Would the 50+1 rule work in the A-League?

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The very foundations of sport are built on the fans passion and their commitments to the teams they love – virtually, there is no sport without fans.

The Australian football landscape is complex, with ownership of clubs extending to Australia, China, and the United Arab Emirates.

However, in recent years we have seen how fragile those ownership groups can be in their ability to run and fund a stable organisation.

For the game to grow in Australia, fan group ownership is the way of the future. The A-League should adopt the 50 plus one rule the German Bundesliga adopts.

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The 50+1 rule means the members and fans have majority ownership and voting rights. In turn, enabling fans to have a more significant say in their club’s running.

When you look at clubs like the Newcastle Jets and Central Coast Mariners, they have not got an abundance of money. However, what they do have is a loyal and dedicated fan base.

Whereas Melbourne City has lots of financial backing, but can not build a solid community foundation, leading to relocating to another side of Melbourne to get fans.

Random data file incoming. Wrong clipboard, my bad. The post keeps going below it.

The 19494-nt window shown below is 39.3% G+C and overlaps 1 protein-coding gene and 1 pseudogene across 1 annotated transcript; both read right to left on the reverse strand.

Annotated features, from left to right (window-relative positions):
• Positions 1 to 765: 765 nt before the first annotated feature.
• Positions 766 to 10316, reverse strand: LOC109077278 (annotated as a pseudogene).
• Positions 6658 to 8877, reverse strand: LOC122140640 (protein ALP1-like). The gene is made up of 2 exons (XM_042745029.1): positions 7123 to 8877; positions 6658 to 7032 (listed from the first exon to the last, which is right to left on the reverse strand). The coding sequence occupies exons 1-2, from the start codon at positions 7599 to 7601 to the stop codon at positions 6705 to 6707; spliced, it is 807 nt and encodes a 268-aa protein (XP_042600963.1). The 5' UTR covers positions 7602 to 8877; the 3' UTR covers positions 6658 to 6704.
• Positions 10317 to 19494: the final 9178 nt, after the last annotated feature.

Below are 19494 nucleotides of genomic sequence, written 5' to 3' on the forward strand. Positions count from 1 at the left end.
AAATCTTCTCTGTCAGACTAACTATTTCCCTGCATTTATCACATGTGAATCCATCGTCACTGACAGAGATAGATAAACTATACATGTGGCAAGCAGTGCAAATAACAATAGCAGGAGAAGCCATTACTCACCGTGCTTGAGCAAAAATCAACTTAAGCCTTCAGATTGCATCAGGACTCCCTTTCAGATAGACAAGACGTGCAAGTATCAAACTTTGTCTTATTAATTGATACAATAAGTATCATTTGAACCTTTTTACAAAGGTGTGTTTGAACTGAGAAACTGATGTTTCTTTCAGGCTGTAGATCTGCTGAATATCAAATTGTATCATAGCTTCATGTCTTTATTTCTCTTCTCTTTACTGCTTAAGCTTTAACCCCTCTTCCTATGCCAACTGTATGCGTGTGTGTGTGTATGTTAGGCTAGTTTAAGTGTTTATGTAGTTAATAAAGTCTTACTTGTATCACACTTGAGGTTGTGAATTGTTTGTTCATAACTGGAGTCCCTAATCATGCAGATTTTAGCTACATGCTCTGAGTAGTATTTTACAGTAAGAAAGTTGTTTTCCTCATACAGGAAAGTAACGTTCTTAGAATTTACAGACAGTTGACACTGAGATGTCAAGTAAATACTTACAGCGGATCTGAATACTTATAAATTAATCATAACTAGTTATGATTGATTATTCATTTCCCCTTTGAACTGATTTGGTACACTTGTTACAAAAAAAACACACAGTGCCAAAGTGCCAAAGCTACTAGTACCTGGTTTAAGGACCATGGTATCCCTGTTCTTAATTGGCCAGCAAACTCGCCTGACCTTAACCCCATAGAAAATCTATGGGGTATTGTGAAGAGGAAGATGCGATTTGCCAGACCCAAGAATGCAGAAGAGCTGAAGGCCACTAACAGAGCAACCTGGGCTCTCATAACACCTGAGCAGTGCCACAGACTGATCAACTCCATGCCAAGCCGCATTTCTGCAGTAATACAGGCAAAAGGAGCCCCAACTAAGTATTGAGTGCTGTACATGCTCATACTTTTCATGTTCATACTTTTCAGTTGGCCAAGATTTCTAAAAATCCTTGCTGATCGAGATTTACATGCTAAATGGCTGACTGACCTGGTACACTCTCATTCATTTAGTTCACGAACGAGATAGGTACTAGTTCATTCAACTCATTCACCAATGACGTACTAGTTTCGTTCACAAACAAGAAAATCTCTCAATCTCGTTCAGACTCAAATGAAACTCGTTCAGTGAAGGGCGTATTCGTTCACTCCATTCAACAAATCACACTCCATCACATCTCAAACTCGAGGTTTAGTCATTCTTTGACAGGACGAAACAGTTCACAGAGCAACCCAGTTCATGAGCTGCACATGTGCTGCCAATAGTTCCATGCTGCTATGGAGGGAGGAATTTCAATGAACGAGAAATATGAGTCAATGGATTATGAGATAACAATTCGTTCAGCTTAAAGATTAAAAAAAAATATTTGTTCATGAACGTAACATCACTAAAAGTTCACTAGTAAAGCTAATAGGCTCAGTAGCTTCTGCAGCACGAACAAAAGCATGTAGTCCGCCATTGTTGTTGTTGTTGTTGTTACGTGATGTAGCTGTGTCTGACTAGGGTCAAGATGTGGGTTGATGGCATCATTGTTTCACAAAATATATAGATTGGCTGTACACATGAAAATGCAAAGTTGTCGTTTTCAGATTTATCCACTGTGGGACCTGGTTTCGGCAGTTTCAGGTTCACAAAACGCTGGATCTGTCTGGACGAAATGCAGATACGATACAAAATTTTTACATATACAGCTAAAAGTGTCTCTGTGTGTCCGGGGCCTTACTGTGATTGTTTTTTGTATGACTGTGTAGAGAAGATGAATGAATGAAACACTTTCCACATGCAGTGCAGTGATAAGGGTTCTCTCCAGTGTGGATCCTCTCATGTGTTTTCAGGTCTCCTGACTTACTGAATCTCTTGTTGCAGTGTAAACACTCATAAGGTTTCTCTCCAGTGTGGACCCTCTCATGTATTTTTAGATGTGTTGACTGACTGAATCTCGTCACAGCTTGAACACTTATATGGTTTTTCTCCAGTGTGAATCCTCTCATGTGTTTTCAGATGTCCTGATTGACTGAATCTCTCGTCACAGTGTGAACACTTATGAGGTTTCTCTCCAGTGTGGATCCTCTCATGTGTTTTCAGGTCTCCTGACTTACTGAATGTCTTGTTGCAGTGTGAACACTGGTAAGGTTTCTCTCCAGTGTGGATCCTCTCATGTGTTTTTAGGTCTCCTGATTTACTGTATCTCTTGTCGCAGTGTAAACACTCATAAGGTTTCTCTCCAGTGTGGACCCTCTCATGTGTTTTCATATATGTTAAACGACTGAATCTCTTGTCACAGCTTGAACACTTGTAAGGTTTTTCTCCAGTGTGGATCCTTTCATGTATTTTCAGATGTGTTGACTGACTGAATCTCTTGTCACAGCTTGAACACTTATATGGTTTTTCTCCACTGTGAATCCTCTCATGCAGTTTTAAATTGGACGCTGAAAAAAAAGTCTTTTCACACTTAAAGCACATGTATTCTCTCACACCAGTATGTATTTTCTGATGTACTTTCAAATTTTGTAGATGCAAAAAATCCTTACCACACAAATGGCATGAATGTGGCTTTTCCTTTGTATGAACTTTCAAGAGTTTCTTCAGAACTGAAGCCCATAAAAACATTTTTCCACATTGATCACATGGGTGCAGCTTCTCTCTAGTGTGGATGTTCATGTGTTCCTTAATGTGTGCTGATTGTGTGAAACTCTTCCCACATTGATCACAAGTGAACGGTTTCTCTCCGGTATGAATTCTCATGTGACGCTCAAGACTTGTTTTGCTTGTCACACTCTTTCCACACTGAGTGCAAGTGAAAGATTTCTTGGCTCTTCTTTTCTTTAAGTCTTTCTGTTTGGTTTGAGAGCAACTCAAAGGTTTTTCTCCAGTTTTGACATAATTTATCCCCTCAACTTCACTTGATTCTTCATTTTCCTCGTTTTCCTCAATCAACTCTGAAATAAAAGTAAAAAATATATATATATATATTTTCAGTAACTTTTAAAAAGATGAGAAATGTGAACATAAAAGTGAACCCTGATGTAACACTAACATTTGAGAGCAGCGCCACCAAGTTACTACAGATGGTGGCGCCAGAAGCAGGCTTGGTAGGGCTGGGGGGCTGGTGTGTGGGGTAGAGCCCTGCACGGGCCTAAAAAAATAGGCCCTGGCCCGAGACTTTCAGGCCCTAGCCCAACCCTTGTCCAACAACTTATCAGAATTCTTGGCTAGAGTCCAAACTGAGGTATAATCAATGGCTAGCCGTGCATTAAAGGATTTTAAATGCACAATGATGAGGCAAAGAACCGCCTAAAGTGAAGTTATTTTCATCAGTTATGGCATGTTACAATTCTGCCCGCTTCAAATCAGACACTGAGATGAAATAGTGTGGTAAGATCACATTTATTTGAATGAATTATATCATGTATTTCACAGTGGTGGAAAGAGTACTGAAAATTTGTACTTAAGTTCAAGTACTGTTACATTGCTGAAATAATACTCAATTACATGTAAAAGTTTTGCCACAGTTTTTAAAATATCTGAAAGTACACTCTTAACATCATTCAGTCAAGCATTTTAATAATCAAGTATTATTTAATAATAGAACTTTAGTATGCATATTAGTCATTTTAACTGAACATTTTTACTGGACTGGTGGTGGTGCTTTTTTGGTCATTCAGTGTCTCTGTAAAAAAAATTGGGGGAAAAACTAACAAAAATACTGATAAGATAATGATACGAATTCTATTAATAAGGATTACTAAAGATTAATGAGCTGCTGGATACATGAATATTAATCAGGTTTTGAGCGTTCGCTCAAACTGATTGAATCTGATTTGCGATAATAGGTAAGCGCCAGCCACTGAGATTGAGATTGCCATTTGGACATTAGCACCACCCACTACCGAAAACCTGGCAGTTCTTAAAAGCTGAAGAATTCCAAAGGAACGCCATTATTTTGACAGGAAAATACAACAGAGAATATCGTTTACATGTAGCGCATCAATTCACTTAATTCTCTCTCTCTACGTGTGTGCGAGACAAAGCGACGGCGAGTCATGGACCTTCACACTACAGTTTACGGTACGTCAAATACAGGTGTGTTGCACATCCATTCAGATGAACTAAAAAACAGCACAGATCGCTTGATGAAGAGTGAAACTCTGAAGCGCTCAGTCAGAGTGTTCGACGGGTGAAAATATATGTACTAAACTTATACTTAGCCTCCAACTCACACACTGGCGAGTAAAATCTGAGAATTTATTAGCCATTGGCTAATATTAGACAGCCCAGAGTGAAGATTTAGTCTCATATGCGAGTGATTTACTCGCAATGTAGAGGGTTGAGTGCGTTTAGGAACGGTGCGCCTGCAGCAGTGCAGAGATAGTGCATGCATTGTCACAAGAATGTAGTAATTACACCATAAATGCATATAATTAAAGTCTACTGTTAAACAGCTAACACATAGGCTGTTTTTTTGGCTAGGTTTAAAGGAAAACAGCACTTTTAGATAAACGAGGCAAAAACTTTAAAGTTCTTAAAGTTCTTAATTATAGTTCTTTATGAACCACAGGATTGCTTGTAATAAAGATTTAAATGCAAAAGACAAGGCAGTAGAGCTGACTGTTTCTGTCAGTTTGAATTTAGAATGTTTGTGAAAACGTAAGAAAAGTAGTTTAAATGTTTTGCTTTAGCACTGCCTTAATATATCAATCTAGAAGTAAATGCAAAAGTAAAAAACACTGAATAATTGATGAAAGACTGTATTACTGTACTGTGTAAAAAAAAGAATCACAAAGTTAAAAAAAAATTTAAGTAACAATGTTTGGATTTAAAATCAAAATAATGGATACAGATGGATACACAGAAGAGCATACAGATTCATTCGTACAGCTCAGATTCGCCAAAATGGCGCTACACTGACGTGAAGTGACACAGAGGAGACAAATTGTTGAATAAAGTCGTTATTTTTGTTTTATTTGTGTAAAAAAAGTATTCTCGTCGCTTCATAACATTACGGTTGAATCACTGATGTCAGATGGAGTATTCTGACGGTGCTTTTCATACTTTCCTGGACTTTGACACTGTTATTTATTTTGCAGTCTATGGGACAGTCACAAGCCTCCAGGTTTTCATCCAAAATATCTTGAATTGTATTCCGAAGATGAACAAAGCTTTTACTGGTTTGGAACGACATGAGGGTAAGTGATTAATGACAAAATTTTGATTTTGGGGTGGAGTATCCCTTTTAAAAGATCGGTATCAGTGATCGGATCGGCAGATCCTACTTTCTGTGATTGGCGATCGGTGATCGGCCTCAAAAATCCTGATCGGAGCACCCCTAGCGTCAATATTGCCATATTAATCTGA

A fan-based ownership is easy to imagine but the biggest stumbling block is the fanbase sizes for each club.

Even for a club like Melbourne Victory, it would be a struggle to have the fans maintain a 51 per cent financial share immediately.

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It could work if the ownership groups gave a portion of the ownership up over a five to ten year roadmap, depending on each club’s value.

For instance, Victory is valued at about $40 million. If the club offered up 2.04 million worth of shares to fan-groups every year over ten years, they could buy back the majority ownership.

For clubs like the Mariner and the Jets, their share could also be offered to the local councils as well. Allowing those clubs to be truly part of their local communities.

In order for fans to maintain their 51 per cent, the fan groups would need to raise a portion of the yearly running costs to ensure all parties are represented fairly financially.

By opening it up to fan groups as opposed to the number of members per club, it allows for a steadier transition and easier accumulation of shares.

This strategy would allow owners to slowly release the financial burdens concerning maintaining a football club. This model also allows investment for the remaining 49 per cent in those ownership groups. 

The main point of this model is to build a better community and club relationship. Think about it if clubs have more significant roots in their communities, we establish better fan culture and more children wanting to play the beautiful games.

It’s no guarantee that this will work, but the current A-League model is not a slam dunk.

The league is constantly fluctuating with attendance and viewership, but with this model, more fans will want to see how their money is being spent.

Feature Image Credit: Ngau Kai Yan

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Pokuah Frimpong
Pokuah Frimpong
Obsessed football fan, current journalism student.

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